1985
Follow Me Now
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“Follow Me Now,” Ensign, Apr. 1985, 68

“Follow Me Now”

Sita Mataele Lomu wanted nothing more than to raise her fifteen children in Tonga to be strong Latter-day Saints. But her husband, Samiu, wasn’t a member and often he would say, “You go to too many meetings; you stay home.” He didn’t understand the help she received in those meetings and the strength she gained from others who attended.

Sita had her own vegetable garden and often sold a few vegetables to help out financially. From her small income she always paid tithing. She taught her children the value of work, the value of an honest tithing, and the value of attending their church meetings.

“Follow me now,” she would tell them. “Some day you can follow your father.” But it was very hard trying to keep harmony and peace in the home when Samiu didn’t feel the same way about the Church. “Many times the tears came,” said Sita. “I knew things weren’t right in our home. I needed help.”

Sita had grown up in a family of eleven children, and her parents were faithful Latter-day Saints. When the Church was first organized in her village, her Grandfather Mataele had offered his home to the missionaries as a chapel until one could be built. It was used for that purpose for many years. Sita grew up with a testimony.

When Moses, her second son, was called to labor as a missionary in Tonga, he and Sita had a long talk about their home and his father’s feelings about religion. They decided that every Monday they would fast and pray, asking the Lord to help Samiu understand the gospel.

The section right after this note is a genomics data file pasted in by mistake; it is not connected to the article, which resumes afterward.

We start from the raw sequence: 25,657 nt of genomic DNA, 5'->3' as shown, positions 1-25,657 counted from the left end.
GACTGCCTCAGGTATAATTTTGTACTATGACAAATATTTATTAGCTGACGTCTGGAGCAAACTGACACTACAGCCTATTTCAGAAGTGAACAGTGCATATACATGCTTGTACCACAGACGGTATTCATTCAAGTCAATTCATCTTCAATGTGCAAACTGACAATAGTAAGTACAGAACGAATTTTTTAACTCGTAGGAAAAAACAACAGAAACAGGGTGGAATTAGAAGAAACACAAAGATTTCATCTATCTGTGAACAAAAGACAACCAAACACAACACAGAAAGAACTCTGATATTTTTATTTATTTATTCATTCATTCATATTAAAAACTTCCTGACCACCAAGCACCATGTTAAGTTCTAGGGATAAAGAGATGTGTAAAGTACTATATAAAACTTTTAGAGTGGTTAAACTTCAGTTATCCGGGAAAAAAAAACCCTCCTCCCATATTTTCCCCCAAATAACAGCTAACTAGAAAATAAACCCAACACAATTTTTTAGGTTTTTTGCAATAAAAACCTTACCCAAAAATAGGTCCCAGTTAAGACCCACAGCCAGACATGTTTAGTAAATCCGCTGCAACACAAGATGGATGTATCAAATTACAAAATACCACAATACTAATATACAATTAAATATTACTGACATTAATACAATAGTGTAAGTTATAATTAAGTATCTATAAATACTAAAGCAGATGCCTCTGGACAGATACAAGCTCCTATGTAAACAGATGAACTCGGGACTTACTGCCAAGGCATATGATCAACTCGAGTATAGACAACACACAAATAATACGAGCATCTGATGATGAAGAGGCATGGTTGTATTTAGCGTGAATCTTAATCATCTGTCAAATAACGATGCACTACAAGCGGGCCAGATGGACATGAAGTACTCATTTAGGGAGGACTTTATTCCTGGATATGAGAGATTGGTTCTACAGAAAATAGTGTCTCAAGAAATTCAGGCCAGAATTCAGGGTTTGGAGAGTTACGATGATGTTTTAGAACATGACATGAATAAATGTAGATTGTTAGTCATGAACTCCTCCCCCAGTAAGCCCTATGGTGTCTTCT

Sometimes on Mondays Samiu would notice that Sita wasn’t eating and he would say, “Why don’t you eat, too?” She would tell him, “Things are not right in our home. We need the Lord’s help. I am fasting and asking him to help us.”

Time went by, and one day after some serious thought Samiu said to Sita, “I know you always pay tithing on the money you make. You can pay mine, too.” Joy filled Sita’s heart as she paid not only her own tithing that month, but also her husband’s.

For a year Sita and Moses fasted every Monday, and one day Moses told his mother he wanted to talk to his father about the Church that night. So after dinner, Moses talked to his father alone and said, “You know, Father, I am a missionary and I go around and preach to people, but I feel I would like to baptize you because you are my father. Then I can teach others.”

Tears came to Samiu’s eyes. “Many, many years I sit and think about the Church, and I know this is the truth. The Lord blessed me and your mother. We have many children, and you are all strong and healthy. I am a lucky man. I want to be baptized.”

A big feast was held in Tonga that weekend when Samiu Lomu was baptized into the Church. Since that time the Lomu family has moved to Hawaii, where they attend the Kailua Second Ward, Kaneohe Hawaii Stake. Often Sita’s words to her children are, “Follow your father! He is a good man.”

  • Kathryn H. Ipson, an elementary school teacher and mother of three, is the Sunday School in-service leader in the Cedar City Utah West Stake.

Illustrated by Scott M. Snow